The Safety Pin Movement

I’m pretty sure that none of you noticed the small ordinary safety pin on my choir robe last Sunday. A few people did notice the one on my sport coat after church and asked me if my name tag had fallen off. That gave me a chance to explain why I am wearing a safety pin every day and everywhere I go. I’d like to share my motivation with you.

I am not the only one wearing a safety pin these days. After our recent presidential election the rise in the number of threats made against Muslims, immigrants, the LGBT community and people of color has risen dramatically. Every hate group in our country seems to believe that the election results have empowered them to be even bolder than they were before.

This also happened in the UK after the Brexit voting results were tallied. The safety pin movement began there as a way for individuals to deliver a simple but powerful message to those who might feel threatened or marginalized by those peddling a message of hate; “You are safe with me!”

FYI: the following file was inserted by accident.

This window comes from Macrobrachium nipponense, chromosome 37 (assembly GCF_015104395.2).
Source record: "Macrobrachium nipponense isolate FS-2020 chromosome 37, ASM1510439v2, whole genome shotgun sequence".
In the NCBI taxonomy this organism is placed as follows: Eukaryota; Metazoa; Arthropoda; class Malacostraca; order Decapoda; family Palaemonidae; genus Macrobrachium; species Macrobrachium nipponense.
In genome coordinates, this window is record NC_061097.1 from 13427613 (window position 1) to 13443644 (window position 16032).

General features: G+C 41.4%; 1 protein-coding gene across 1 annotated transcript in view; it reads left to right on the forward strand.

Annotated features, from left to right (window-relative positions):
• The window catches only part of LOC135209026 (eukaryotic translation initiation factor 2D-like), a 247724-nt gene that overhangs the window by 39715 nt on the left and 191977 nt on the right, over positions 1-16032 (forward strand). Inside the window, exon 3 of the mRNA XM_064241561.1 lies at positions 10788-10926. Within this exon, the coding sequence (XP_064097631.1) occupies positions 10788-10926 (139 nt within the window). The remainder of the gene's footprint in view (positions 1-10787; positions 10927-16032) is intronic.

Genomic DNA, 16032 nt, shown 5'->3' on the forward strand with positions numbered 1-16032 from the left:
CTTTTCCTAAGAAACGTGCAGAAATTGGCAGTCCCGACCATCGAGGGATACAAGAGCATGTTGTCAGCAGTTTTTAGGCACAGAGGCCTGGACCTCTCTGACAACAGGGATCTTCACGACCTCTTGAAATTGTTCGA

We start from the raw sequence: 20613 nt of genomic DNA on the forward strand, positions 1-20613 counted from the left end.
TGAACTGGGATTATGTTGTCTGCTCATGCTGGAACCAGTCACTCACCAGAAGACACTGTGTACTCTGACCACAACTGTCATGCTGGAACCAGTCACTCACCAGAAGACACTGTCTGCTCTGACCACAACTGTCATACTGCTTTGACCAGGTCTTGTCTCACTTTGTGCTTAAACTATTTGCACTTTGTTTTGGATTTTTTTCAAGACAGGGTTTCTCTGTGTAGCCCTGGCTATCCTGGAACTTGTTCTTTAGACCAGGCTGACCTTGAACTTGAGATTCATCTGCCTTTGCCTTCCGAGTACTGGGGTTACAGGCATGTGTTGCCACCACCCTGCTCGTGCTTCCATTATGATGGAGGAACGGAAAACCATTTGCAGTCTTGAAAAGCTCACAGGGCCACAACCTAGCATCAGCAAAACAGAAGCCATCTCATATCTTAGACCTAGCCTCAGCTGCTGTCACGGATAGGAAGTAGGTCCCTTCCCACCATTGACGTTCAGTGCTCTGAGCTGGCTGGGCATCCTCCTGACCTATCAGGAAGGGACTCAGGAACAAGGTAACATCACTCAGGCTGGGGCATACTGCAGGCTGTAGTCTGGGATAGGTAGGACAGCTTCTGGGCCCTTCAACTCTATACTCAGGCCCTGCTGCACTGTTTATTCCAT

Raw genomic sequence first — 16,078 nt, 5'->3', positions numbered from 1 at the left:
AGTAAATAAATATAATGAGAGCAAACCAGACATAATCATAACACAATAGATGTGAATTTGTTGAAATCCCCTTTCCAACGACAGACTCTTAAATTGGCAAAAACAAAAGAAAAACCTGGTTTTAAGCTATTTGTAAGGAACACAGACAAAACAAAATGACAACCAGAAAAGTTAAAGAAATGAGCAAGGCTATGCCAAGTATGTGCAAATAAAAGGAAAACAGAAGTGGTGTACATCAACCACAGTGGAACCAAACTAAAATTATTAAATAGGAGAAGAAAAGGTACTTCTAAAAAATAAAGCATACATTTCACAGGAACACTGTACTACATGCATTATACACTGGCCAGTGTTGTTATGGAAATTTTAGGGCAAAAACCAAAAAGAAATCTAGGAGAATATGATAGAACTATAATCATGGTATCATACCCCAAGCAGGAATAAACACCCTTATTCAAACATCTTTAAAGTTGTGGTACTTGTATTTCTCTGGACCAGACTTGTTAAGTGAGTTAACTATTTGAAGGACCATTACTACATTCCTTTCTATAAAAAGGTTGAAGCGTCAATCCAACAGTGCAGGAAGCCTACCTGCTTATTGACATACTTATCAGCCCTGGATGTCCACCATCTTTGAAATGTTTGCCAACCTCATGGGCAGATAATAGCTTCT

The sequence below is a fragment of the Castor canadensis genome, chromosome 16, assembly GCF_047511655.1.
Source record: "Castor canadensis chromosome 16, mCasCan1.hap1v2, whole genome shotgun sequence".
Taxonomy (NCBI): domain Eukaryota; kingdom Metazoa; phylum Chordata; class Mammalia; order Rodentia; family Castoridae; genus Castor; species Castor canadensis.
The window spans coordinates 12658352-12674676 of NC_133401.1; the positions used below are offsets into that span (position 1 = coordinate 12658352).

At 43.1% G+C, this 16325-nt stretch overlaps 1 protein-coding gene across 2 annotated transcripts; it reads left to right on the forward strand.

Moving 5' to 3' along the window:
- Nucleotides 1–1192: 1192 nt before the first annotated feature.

This message is needed today here in the US just as it was and still is in the UK. I wear a safety pin to declare that I judge people by their actions and not by the color of their skin, their religion, their immigration status, or their sexuality. I hope that everyone I meet will understand that

  • If your religion is different than mine,
  • If the color of your skin is different from mine,
  • If your country of birth is different from mine, or
  • If your sexuality is different from mine.

            YOU ARE SAFE WITH ME!

To me, that means not only will I not threaten you, but I will not be a silent witness when you are threatened.

I hope that you will consider joining the safety pin movement. Everyone has safety pins at home, and some will be available here in the church. More stylish ones can undoubtedly be purchased online. Wearing one is a small symbolic gesture, but every time I pin one on I pause to think about our society and how we can do more to promote tolerance. I’m pretty sure that Jesus would be wearing one too.

Nate Martin